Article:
CRAWFORD | A Justify Triple Crown would be among most impressive ever
He hasn't won it yet, but if Justify prevails in Saturday's Belmont Stakes to win the Triple Crown, it would complete one of the more impressive Triple Crown trips in the history of the accomplishment.
LOUISVILLE, Ky. (WDRB) — Justify has his doubters, to be sure. And with a 37-year Triple Crown drought having been broken by American Pharoah just three years ago, maybe there’s a little less drama building up to Justify’s bid for the feat in Saturday’s Belmont Stakes.
But in several ways, his journey to this point is far more improbable than American Pharoah’s, and among the most improbable in the sport's history. Should Justify complete the feat, it will stand as one of the more remarkable accomplishments in the history of the Triple Crown, and not just because he would join Seattle Slew as only the second unbeaten Triple Crown champion.
Only time provides the proper perspectives of these horses within the full context of thoroughbred racing greatness. But should Justify wind up winning the Triple Crown, his road to that feat would have been among the more impressive — and difficult — of any to achieve it.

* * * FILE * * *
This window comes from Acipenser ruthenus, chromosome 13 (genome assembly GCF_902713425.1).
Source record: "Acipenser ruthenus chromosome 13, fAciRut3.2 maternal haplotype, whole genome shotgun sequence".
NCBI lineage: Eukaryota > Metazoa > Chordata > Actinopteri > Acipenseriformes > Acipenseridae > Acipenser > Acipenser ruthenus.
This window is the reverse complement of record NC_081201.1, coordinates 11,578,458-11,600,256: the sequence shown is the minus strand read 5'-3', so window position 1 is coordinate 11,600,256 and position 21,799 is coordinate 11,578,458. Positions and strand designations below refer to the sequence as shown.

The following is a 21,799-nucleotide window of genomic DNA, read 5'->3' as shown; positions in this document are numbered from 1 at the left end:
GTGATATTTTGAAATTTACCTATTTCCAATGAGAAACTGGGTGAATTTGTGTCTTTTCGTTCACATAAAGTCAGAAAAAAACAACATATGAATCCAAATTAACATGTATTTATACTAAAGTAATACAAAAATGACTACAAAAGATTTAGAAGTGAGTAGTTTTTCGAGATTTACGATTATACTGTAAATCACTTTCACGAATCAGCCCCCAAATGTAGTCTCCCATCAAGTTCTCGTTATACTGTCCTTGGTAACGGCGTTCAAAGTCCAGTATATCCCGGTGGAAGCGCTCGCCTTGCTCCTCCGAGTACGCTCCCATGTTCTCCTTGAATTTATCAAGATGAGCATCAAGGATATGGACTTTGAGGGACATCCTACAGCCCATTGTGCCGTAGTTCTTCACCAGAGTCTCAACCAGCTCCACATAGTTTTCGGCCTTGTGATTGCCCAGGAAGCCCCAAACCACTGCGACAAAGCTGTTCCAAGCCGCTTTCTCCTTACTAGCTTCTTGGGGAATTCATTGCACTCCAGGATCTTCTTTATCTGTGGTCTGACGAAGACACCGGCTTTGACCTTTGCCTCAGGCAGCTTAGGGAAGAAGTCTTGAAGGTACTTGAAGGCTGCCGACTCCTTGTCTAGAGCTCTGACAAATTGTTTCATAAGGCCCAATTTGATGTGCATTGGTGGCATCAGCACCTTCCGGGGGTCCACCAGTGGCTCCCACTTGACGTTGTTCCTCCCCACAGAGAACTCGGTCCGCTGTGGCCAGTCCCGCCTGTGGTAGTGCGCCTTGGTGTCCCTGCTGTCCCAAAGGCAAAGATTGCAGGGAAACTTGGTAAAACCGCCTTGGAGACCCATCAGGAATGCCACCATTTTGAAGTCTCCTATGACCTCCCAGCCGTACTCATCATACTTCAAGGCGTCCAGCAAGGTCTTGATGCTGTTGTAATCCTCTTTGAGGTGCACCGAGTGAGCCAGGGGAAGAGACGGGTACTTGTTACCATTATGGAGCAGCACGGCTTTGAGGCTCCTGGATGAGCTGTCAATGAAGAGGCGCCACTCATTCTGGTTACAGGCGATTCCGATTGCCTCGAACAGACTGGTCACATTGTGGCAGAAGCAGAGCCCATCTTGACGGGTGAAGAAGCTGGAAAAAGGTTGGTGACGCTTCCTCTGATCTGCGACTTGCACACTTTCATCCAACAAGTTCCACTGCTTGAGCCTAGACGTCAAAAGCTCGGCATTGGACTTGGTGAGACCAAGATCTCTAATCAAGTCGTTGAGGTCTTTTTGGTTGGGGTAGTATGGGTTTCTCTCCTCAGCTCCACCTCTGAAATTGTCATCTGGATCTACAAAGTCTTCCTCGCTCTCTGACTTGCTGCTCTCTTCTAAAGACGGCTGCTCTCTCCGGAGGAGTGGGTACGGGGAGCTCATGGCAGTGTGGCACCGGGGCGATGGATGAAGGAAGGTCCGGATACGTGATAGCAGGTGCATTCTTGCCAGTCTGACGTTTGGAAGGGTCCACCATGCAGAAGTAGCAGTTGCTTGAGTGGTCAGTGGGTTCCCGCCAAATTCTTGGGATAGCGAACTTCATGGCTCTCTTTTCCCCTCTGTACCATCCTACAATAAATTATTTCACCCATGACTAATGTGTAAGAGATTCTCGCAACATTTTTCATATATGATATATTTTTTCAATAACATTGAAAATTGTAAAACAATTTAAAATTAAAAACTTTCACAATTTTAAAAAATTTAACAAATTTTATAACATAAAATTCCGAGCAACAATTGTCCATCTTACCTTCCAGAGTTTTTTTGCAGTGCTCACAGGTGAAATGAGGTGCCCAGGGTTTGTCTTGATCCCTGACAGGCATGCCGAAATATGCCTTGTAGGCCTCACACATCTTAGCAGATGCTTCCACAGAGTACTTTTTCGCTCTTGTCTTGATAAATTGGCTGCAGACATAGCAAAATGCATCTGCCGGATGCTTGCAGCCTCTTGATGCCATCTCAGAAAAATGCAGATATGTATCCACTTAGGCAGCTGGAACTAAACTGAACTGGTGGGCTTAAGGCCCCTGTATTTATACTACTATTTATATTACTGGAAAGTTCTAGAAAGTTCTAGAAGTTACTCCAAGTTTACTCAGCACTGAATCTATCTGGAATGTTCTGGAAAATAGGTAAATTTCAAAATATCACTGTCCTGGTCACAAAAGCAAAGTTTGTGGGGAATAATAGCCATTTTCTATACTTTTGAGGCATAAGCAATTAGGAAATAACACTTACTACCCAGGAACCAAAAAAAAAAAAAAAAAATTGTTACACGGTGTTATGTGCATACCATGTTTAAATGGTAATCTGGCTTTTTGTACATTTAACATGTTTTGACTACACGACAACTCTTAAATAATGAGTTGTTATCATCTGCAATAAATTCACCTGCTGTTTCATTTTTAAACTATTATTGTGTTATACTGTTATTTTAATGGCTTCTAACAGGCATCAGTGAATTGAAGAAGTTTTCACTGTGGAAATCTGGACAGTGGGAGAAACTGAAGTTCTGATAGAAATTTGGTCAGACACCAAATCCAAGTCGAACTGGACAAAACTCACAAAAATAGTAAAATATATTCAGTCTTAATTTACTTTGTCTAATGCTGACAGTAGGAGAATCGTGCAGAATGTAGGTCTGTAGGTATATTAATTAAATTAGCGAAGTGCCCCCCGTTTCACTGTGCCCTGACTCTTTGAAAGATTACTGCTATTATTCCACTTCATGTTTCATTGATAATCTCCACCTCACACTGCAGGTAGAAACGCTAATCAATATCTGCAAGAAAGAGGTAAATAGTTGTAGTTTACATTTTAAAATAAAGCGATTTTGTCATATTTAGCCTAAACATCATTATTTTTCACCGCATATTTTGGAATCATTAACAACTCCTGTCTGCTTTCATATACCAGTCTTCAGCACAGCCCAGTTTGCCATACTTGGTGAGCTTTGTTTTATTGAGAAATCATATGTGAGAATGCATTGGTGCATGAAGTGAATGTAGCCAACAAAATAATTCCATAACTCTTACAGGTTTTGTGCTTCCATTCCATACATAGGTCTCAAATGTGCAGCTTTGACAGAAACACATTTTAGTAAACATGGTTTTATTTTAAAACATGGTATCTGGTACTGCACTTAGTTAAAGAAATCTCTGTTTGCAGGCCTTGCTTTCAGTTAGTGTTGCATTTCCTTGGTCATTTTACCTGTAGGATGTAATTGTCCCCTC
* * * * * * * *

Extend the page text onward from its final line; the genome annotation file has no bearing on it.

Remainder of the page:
Several reasons why:
1. Number of competitors. No Triple Crown winner has beaten more than seven challengers in the Belmont Stakes. By the time a colt has won the Kentucky Derby and the Preakness, the task of taking him on at a mile-and-a-half isn’t one a great number of challengers have embraced.
The average number of Belmont competitors beaten by the 12 previous Triple Crown winners has been only 4 1/2. American Pharoah beat seven, which ties the record for most ever beaten by a Triple Crown winner.
But look even further back. Secretariat faced only four Belmont challengers; Whirlaway faced just three others and Count Fleet two.
Now, quantity doesn’t always equal quality. Affirmed had to beat only four others to win the Triple Crown in 1978, but one of them was eventual Hall of Famer Alydar — who finished second to Affirmed in all three legs.
Still, in general, the more competition one faces, the more that can happen. Ten are entered in Saturday’s race. If they all go to the post in the Belmont and Justify manages to prevail, no one will have beaten a larger field to win the Triple Crown.
1A. Number of competitors, Part 2. In addition to overcoming what would be the largest Belmont field to win a Triple Crown, Justify, if the number of Belmont entries holds, would have defeated the largest number of competitors over all three of the races on the road to the Triple Crown.
American Pharoah beat 31 competitors over the three races, tying Assault for second-most.
War Admiral, son of Man o’War, beat 19 others in the Derby, seven in the Preakness and six in the Belmont. The 32 horses he beat on the Triple Crown trail is the record.